SQL Query



  • <FONT color=#0000ff size=2>

    declare</FONT><FONT size=2> @p1 </FONT><FONT color=#0000ff size=2>int

    set</FONT><FONT size=2> @p1</FONT><FONT color=#808080 size=2>=</FONT><FONT size=2>1073741835

    </FONT><FONT color=#0000ff size=2>

    declare</FONT><FONT size=2> @p2 </FONT><FONT color=#0000ff size=2>int

    set</FONT><FONT size=2> @p2</FONT><FONT color=#808080 size=2>=</FONT><FONT size=2>180150027

    </FONT><FONT color=#0000ff size=2>

    declare</FONT><FONT size=2> @p5 </FONT><FONT color=#0000ff size=2>int

    set</FONT><FONT size=2> @p5</FONT><FONT color=#808080 size=2>=</FONT><FONT size=2>2

    </FONT><FONT color=#0000ff size=2>

    declare</FONT><FONT size=2> @p6 </FONT><FONT color=#0000ff size=2>int

    set</FONT><FONT size=2> @p6</FONT><FONT color=#808080 size=2>=</FONT><FONT size=2>1

    </FONT><FONT color=#0000ff size=2>

    declare</FONT><FONT size=2> @p7 </FONT><FONT color=#0000ff size=2>int

    set</FONT><FONT size=2> @p7</FONT><FONT color=#808080 size=2>=-</FONT><FONT size=2>1

    </FONT><FONT color=#0000ff size=2>

    exec</FONT><FONT size=2> sp_cursorprepexec @p1 </FONT><FONT color=#0000ff size=2>output</FONT><FONT color=#808080 size=2>,</FONT><FONT size=2>@p2 </FONT><FONT color=#0000ff size=2>output</FONT><FONT color=#808080 size=2>,NULL,</FONT><FONT size=2>N</FONT><FONT color=#ff0000 size=2>'SELECT "RECNUM", "VEHICLE_TYPE_ID", "DESCRIPTION" FROM "dbo"."VHCLTYPE" WHERE ((("U_VEHICLE_TYPE_ID" = UPPER(''TRCK''))))'</FONT><FONT color=#808080 size=2>,</FONT><FONT size=2>@p5 </FONT><FONT color=#0000ff size=2>output</FONT><FONT color=#808080 size=2>,</FONT><FONT size=2>@p6 </FONT><FONT color=#0000ff size=2>output</FONT><FONT color=#808080 size=2>,</FONT><FONT size=2>@p7 </FONT><FONT color=#0000ff size=2>output

    select</FONT><FONT size=2> @p1</FONT><FONT color=#808080 size=2>,</FONT><FONT size=2> @p2</FONT><FONT color=#808080 size=2>,</FONT><FONT size=2> @p5</FONT><FONT color=#808080 size=2>,</FONT><FONT size=2> @p6</FONT><FONT color=#808080 size=2>,</FONT><FONT size=2> @p7</FONT>

    <FONT size=2></FONT>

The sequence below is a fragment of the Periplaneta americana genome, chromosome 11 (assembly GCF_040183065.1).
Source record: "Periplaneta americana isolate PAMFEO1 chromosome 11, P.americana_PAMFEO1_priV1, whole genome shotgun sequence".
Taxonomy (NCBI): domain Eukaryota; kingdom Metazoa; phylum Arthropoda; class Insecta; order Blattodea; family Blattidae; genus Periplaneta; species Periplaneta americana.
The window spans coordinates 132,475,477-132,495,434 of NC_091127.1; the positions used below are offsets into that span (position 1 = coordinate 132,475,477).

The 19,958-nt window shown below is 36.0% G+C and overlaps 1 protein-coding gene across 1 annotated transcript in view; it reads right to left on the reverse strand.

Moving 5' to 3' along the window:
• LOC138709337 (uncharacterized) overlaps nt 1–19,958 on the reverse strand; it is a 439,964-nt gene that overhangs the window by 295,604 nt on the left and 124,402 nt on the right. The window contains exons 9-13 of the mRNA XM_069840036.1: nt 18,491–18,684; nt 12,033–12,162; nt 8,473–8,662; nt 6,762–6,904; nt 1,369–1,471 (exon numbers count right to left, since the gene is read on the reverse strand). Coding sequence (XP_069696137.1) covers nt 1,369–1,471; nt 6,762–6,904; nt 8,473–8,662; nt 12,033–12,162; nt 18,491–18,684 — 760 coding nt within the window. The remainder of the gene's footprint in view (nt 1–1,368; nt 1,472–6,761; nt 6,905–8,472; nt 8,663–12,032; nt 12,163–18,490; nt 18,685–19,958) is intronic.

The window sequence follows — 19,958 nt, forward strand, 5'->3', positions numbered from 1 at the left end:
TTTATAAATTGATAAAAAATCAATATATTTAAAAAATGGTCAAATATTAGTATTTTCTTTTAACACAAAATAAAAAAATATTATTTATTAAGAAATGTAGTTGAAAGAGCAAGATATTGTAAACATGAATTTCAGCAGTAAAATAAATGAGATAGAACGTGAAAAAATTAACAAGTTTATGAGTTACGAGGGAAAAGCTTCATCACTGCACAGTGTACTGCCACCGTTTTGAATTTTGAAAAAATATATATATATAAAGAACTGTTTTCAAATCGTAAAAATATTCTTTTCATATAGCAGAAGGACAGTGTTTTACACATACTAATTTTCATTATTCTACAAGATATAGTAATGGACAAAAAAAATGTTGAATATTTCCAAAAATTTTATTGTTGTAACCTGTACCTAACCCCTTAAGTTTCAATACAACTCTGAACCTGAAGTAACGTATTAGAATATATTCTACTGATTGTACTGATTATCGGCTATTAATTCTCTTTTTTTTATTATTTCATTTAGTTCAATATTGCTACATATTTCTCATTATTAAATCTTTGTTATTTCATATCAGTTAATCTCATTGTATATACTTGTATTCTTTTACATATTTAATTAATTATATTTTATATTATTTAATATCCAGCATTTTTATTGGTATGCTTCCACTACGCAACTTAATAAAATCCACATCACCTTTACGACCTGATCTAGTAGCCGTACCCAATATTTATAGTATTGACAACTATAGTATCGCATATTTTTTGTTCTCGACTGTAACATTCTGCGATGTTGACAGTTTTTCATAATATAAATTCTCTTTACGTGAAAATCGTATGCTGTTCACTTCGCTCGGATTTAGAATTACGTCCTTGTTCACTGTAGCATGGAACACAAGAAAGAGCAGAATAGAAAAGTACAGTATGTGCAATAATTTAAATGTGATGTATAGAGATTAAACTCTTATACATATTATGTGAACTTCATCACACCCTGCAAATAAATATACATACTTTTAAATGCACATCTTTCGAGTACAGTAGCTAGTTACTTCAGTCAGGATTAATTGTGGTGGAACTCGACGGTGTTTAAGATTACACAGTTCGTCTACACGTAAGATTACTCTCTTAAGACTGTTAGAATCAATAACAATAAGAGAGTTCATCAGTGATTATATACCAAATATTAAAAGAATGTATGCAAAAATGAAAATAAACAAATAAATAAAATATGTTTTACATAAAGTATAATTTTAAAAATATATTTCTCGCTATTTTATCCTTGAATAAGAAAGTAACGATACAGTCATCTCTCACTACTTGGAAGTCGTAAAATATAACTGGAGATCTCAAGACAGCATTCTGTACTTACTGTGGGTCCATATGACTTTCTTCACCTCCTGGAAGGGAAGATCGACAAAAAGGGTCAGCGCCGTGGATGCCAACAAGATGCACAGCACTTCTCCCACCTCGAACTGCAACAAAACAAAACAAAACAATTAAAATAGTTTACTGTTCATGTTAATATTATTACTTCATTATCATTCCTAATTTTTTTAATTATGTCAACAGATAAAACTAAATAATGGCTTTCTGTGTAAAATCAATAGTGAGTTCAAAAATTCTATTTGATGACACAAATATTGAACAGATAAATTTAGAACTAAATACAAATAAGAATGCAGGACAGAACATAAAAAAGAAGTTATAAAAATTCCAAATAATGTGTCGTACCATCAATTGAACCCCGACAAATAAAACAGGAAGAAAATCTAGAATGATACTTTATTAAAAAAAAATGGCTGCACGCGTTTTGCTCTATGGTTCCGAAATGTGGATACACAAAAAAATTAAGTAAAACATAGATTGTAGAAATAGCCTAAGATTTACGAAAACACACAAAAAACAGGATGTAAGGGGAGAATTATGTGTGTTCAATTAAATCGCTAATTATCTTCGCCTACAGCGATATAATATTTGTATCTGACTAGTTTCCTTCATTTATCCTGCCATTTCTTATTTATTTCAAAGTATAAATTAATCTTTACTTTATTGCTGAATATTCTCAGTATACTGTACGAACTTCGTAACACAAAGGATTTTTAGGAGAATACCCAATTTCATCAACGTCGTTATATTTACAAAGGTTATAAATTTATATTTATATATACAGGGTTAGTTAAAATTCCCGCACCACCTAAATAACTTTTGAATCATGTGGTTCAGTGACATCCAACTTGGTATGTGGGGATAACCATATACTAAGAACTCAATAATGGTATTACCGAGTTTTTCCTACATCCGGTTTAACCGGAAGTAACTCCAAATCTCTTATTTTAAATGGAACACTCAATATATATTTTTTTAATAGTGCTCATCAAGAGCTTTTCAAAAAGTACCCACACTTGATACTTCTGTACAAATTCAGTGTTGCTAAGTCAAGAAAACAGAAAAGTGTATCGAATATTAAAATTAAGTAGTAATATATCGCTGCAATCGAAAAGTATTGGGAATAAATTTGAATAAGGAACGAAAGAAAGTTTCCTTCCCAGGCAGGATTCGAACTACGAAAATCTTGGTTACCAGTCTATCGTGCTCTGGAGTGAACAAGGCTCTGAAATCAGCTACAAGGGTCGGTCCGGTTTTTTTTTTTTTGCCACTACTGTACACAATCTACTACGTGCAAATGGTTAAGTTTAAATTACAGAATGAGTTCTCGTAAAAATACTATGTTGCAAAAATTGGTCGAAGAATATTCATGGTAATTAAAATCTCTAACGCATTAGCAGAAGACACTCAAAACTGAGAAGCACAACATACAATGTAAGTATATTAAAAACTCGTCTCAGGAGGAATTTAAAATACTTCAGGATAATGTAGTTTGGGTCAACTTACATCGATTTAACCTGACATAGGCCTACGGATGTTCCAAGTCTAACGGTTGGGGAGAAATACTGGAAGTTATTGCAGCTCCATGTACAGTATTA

<FONT size=2>This is some code an application throws at a SQL Server 2005 database. This code seems to be generated by the DataFlex MSSQL Driver. </FONT>

    <FONT size=2>Is it syntactically correct? I am concerned about: <FONT color=#ff0000>UPPER(' 'TRCK' ')  </FONT><FONT color=#000000>(Don't let the font fool you, these are two single quotes, I spaced them for emphasis)</FONT></FONT>

    This is in the context of performance issues we're having. It keeps fetching these cursors and therefore peaking the processor.<FONT size=2>

    </FONT>


  • Syntactically, it is correct.  You need to escape single quotes with an additional single quote when processing SQL statements like this.  From the look of the query itself, my thoughts are it is unnecessarily calling UPPER and you should have an index on U_VEHICLE_TYPE_ID.  Not having an index may be causing some of the performance issues.

    The cursor part is what concerns me.  I couldn't find sp_cursorprepexec in the BOL, but according to http://jtds.sourceforge.net/apiCursors.html it seems to be an undocumented stored procedure.  My gut tells me it is specifically for drivers such as this.  Looking at the parameters, it looks like it creates a dynamic, read-only cursor.  The dynamic attribute is probably why performance sucks.  IMO, it should be doing a fast-forward if all it expects to do is read data, but without knowing the internals of the driver/application I can't be sure.

    Perhaps there is some configuration or tweak you can do with the DataFlex driver.  At one time, I had the same issue with IBMs ODBC driver for DB2 and I had to dig to find the option to set the default cursor type to something other than dynamic.

     



  • All operations use these cursors, also queries I write myself. They are encapsulated into these cursors by the driver it seems.



  • This makes an excellent WTF ... what a convoluted and inefficient way to simply select some values from a table!

    All that is needed is a simple SELECT statement ....

     



     



  • @Jeff S said:

    This makes an excellent WTF ... what a convoluted and inefficient way to simply select some values from a table!

    All that is needed is a simple SELECT statement ....

    Not enough enterprisey for them, I'd guess. 



  • Cursors in SQL Server are known to be performance bottlenecks.  Seems to me that you would want to take the path of least resistance and do the simpler thing, instead of the more complex.  Im in agreement with a previous post, which states that this same thing can be accomplished by a simple SELECT statement, rather than making use of a cursor.



  • If you run a SELECT statement and the client wants to see those results, are they not returned by the driver layer as a cursor?  ADODB even let you chose the cursor location and type.  ADO.NET DataReader is (I think) only a fast forward cursor.


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